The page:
7 Richmond 30 14 2 14 837 866 –29 15 5 80
8 Blaydon 30 13 0 17 666 693 –27 13 8 73
9 Darlington Mowden Park 30 13 1 16 782 732 50 14 6 69[n 1]
10 Esher 30 12 1 17 720 738 –18 11 7 68
11 Wharfedale 30 12 1 17 595 801 –206 11 4 65
12 Loughborough Students 30 11 0 19 681 709 –28 12 7 63
13 Cinderford 30 11 0 19 606 686 –80 10 5 59
14 Old Albanian (R) 30 12 1 17 688 771 –83 9 4 58[n 2]
15 Tynedale (R) 30 8 0 22 593 999 –406 6 5 43
16 Macclesfield (R) 30 3 0 27 481 1185 –704 6 3 21
  • If teams are level at any stage, tiebreakers are applied in the following order:
  1. Number of matches won
  2. Difference between points for and against
  3. Total number of points for
  4. Aggregate number of points scored in matches between tied teams
  5. Number of matches won excluding the first match, then the second and so on until the tie is settled
  1. ^ Darlington Mowden Park deducted 5 points after selecting an unregistered player on 13 September 2014 against Wharfedale.[4]
  2. ^ Old Albanian deducted 5 points after selecting two unregistered players on 31 January 2015 against Fylde[5]
Green background is the promotion place. Pink background are relegation places.
Updated: 25 April, 2015
Source: "National League 1". NCA Rugby. 

Modern club[edit]

Blackheath FC's first team currently plays in National Division 1 in England, but the club fields many sides.

The ever popular Mini and Junior sections now have their own home ground, based at Kidbrooke Road, Well Hall, London, SE9.

The club provides sections ranging from Under-6's right through to Under-18's, and has experienced success at all levels.

The Mini Section successfully ran its first ever Mini Rugby Festival at Eltham College on 25 November 2007.

Graduates of the club's junior section include several county players, and Frankie Neale who plays for the first team as well as England academy. The club at Under-18 level works in conjunction with London Leisure College to make sure that players with academic commitments do not get tempted away from the game.


Note: Flags indicate national union as has been defined under WR eligibility rules. Players may hold more than one non-WR nationality.

Player Position Union
Simon Legg Prop England England
Desmond Brett Prop England England
James Cleverly Prop England England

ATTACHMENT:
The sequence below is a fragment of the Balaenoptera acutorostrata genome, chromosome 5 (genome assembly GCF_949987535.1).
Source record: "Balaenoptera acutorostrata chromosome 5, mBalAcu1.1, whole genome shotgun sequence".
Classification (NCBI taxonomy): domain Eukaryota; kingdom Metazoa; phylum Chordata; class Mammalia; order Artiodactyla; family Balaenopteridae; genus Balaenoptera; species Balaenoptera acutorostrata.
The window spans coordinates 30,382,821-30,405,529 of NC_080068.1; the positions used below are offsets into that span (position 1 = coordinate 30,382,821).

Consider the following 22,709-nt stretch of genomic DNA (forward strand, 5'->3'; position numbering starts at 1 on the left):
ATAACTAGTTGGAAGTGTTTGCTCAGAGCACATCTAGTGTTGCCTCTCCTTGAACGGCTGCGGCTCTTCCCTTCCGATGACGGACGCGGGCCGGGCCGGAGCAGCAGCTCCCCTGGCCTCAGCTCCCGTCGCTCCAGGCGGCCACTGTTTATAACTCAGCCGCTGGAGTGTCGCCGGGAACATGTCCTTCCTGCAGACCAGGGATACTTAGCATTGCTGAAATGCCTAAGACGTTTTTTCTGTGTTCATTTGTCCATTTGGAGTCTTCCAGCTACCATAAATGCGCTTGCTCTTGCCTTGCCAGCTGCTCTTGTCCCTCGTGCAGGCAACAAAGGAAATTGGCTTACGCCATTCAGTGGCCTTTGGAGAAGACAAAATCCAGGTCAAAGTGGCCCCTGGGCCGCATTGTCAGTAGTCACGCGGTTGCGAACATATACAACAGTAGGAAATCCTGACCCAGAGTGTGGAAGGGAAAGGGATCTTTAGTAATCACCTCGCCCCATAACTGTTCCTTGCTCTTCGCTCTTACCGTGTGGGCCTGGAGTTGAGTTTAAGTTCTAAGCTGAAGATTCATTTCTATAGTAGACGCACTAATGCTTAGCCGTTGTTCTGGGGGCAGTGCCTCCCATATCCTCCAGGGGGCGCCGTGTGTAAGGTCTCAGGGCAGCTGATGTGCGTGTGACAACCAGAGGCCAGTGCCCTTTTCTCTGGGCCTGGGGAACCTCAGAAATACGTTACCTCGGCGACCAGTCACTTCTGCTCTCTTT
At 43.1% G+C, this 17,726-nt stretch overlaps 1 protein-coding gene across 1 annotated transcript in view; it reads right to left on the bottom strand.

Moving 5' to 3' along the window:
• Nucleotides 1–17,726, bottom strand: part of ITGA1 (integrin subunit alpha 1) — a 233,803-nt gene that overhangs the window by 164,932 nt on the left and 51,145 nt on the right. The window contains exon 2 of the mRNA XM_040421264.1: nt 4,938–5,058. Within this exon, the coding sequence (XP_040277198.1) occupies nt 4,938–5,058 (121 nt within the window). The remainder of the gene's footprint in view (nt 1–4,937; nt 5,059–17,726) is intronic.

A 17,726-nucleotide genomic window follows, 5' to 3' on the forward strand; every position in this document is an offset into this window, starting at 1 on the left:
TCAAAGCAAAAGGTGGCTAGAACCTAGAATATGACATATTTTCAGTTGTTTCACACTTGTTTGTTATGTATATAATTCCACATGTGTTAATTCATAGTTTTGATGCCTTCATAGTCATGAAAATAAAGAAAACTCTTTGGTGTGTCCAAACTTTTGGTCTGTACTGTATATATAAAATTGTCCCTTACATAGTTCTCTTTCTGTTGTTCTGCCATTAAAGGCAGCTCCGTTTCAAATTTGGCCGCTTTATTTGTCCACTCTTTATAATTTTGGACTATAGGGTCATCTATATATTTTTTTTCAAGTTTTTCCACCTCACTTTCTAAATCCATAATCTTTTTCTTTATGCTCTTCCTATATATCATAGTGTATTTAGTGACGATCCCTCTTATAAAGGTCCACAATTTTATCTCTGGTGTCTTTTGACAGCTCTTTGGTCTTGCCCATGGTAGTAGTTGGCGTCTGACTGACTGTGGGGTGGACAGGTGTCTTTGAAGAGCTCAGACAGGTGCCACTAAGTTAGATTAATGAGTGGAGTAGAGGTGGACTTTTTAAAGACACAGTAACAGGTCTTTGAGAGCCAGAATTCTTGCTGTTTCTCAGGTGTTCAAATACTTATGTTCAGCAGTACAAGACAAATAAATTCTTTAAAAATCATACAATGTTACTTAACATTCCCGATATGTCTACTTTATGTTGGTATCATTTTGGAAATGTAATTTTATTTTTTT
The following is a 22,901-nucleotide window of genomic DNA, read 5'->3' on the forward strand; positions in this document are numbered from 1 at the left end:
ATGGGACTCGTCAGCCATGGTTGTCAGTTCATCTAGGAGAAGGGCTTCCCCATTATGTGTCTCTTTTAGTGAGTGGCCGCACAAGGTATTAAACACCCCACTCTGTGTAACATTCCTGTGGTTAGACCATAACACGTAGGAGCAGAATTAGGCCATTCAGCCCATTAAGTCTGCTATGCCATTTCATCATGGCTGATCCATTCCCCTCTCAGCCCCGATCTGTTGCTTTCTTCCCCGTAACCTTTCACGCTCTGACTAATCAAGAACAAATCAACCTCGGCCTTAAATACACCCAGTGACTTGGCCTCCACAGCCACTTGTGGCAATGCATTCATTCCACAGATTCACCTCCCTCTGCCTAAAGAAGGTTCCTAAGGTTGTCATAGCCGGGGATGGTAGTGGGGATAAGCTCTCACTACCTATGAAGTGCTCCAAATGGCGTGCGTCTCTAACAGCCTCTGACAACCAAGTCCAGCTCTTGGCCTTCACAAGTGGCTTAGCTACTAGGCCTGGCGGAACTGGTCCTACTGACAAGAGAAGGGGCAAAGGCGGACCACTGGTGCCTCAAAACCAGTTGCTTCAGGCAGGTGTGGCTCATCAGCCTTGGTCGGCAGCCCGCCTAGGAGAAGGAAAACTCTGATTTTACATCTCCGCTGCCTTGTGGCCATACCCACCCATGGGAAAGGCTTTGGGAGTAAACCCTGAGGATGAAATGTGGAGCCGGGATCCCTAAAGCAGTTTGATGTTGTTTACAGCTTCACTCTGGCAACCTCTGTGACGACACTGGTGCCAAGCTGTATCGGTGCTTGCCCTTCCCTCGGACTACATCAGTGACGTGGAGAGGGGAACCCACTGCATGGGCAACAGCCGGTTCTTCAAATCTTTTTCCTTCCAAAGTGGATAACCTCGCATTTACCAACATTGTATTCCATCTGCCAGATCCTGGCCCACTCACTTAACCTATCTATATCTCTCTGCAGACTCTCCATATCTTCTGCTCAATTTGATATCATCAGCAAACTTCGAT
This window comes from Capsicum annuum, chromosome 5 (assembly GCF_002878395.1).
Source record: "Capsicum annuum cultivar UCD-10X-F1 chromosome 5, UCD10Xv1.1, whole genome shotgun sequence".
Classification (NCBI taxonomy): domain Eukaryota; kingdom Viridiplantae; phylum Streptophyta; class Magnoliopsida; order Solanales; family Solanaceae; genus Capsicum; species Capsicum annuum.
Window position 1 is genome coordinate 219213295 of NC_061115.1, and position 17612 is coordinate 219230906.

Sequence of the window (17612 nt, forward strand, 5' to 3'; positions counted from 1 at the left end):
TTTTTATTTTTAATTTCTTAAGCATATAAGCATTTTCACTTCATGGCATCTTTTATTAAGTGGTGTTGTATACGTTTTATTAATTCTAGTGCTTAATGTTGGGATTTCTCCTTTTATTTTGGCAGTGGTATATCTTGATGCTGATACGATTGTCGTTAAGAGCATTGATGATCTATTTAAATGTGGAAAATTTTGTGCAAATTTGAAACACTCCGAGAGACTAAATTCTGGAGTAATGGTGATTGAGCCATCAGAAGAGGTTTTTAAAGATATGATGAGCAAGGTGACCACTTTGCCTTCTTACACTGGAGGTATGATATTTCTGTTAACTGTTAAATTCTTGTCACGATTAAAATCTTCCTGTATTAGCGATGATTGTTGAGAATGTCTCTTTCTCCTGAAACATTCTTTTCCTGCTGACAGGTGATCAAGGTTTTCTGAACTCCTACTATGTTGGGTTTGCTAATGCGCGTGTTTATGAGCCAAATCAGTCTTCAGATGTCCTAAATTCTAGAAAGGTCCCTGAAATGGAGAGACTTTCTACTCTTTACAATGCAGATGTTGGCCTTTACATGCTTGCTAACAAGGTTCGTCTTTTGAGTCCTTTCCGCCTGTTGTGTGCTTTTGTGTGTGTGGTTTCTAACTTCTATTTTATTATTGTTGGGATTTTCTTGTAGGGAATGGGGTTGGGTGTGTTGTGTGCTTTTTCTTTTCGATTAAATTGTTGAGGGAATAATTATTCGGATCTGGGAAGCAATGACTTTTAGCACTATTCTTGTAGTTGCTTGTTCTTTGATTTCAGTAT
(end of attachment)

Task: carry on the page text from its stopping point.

Nick Winwood Prop Zimbabwe Zimbabwe
James Cleverly Prop England England
Jake Lock Prop England England
Alex Brown Prop England England
Mike Freeman Prop England England
Damien Patot Prop France France
Joe Brady Prop England England
Zsa Valishvili Prop Georgia (country) Georgia
Jack Knight Hooker England England
Harry Allen Hooker England England
Bill Sandison Hooker England England
Joe Bonner Hooker England England
Rhys Barney Hooker England England
Nick Agbo Hooker England England
Charlie Woodall Hooker England England
Neil Dewale Lock England England
Alastair Vanner Lock England England
Tom Bason Lock England England
Ralph Cooke Lock England England
Ben Johnson Lock England England
Gavin Wallis Flanker England England
James Catt Flanker England England
Lee Covington Flanker England England
Richard Pike Flanker England England
Mark Davey Flanker England England
Richard Paddick Flanker England England
Dave Allen Flanker England England
Tom Lawry Flanker England England
Dave Brown Flanker England England
Jabba Hanson Flanker England England
Trueman Sullivan Flanker England England
Gareth Jones Number 8 Wales Wales
David Packer Number 8 England England
Mark Harlow-Singh Number 8 England England
Player Position Union
James Honeyben Scrum-half England England
Ben Ibrahim Scrum-half England England
Jack Walsh Scrum-half England England
Sam Edyman Scrum-half England England
Henry Johnson Scrum-half England England
Luke Baldwin Scrum-half England England
Matthew Leek Fly-half England England
Matt Vaughan Fly-half New Zealand New Zealand
Paul Humphries Fly-half England England
Peter Squires Fly-half England England
Mike Staten Centre England England
Steve Hamilton Centre England England
Romain Perret Centre France France
James Denham Centre England England
Jonathan Joseph Centre England England
Richard Lankshear Centre England England
Sean Moan Centre Zimbabwe Zimbabwe
Richard Winsor Centre England England
Henry Staff Centre England England
Ed Doe Wing England England
Dan Caprice Wing England England
Niikolas Van Mol Wing England England
Ovie Koloko Wing England England
James Tyrell Wing England England
Martin Lacey Wing England England
Martin Olima Fullback Ireland Ireland
Jake Smith Fullback England England
Marcus Watson Fullback England England
Ben Ransom Fullback England England


Past players[edit]

See also Category:Blackheath F.C. players

Fictional players[edit]

See also[edit]


  1. ^
  2. ^ Richard Holt,Sport and the British: A Modern History, Oxford University Press, 1990 ISBN 0-19-285229-9, p. 86
  3. ^
  4. ^ "DMP drop five points". The RUGBYPaper (317). 12 October 2014. p. 43. 
  5. ^ Edwards, Michael (18 March 2015). "Five points deducted from Old Albanian". The Herts Advertiser. Retrieved 11 April 2015. 
  6. ^ Blackheath Rugby Official Site
  7. ^ a b Steve Lewis, One Among Equals, 2008, pp9-10 (Vertical Editions:London)

External links[edit]